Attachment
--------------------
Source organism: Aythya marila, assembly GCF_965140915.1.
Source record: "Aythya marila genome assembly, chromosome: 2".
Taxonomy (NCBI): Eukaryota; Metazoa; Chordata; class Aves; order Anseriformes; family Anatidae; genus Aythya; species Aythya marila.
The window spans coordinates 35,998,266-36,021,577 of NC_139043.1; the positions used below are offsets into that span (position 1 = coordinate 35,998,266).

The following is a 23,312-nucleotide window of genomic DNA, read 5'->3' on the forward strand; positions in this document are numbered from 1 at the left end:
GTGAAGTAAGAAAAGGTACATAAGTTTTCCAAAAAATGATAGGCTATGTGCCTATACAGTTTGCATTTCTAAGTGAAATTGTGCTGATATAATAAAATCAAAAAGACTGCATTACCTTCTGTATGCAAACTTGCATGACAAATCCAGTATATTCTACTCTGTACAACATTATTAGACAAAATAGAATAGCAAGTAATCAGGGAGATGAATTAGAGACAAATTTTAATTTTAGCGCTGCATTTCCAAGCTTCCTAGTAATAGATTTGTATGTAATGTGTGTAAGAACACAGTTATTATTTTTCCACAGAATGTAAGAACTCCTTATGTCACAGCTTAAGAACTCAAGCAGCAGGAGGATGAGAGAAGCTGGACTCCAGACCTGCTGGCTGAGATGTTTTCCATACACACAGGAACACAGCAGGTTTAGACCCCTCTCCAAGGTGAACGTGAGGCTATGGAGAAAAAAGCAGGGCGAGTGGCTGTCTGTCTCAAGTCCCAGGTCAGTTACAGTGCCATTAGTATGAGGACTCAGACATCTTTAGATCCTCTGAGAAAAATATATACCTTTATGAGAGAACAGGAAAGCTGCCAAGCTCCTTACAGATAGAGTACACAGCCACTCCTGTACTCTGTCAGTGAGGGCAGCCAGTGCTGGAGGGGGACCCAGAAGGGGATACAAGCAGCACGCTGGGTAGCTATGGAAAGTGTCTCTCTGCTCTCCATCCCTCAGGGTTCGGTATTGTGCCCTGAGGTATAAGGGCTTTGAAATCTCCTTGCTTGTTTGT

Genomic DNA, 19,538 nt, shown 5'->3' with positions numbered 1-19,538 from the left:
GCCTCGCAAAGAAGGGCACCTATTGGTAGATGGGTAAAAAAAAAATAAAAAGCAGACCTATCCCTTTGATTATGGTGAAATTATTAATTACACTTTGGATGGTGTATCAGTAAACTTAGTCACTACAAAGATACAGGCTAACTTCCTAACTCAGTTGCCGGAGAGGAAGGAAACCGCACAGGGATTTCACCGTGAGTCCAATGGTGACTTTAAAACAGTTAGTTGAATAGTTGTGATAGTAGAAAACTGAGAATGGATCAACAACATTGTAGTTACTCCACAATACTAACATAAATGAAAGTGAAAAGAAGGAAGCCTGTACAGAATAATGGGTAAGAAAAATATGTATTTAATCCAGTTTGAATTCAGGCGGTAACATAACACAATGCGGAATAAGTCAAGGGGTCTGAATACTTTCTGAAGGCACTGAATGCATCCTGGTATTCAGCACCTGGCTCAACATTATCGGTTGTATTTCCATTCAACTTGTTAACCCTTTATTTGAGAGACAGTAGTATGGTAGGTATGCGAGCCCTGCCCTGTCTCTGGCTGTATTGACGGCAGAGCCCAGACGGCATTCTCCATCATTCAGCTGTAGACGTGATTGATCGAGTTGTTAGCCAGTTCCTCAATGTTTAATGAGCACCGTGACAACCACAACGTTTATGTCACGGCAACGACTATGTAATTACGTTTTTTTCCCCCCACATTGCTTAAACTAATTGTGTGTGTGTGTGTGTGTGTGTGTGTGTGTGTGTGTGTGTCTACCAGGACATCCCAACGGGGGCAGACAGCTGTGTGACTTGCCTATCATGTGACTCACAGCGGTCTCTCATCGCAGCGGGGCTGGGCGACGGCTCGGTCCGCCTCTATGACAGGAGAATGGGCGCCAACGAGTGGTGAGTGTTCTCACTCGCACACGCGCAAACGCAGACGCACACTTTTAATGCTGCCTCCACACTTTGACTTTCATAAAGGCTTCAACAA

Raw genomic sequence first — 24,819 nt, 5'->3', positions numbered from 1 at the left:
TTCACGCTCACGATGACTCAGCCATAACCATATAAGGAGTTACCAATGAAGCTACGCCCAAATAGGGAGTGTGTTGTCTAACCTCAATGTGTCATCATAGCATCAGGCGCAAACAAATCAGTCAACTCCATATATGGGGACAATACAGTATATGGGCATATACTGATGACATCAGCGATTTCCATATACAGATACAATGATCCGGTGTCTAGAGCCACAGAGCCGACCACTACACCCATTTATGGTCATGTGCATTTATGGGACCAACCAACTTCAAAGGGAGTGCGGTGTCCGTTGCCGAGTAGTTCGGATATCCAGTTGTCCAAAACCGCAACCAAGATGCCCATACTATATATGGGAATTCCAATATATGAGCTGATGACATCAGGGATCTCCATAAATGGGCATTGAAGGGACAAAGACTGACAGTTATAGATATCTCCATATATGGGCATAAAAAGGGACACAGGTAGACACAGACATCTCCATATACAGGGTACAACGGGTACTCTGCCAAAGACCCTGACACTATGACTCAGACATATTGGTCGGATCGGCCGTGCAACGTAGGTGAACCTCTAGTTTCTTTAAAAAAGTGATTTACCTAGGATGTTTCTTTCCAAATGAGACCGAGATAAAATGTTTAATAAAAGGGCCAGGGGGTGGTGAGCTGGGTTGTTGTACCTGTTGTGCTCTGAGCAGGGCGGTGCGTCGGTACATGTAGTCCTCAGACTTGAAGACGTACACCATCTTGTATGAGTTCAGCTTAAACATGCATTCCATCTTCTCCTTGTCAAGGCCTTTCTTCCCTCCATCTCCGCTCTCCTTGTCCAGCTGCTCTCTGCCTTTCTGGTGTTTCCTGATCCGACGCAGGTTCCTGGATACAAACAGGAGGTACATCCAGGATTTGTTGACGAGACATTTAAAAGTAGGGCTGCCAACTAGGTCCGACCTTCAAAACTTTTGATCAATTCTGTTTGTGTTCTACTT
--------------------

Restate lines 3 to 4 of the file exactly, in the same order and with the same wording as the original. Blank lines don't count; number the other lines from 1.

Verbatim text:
Taxonomy (NCBI): Eukaryota; Metazoa; Chordata; class Aves; order Anseriformes; family Anatidae; genus Aythya; species Aythya marila.
The window spans coordinates 35,998,266-36,021,577 of NC_139043.1; the positions used below are offsets into that span (position 1 = coordinate 35,998,266).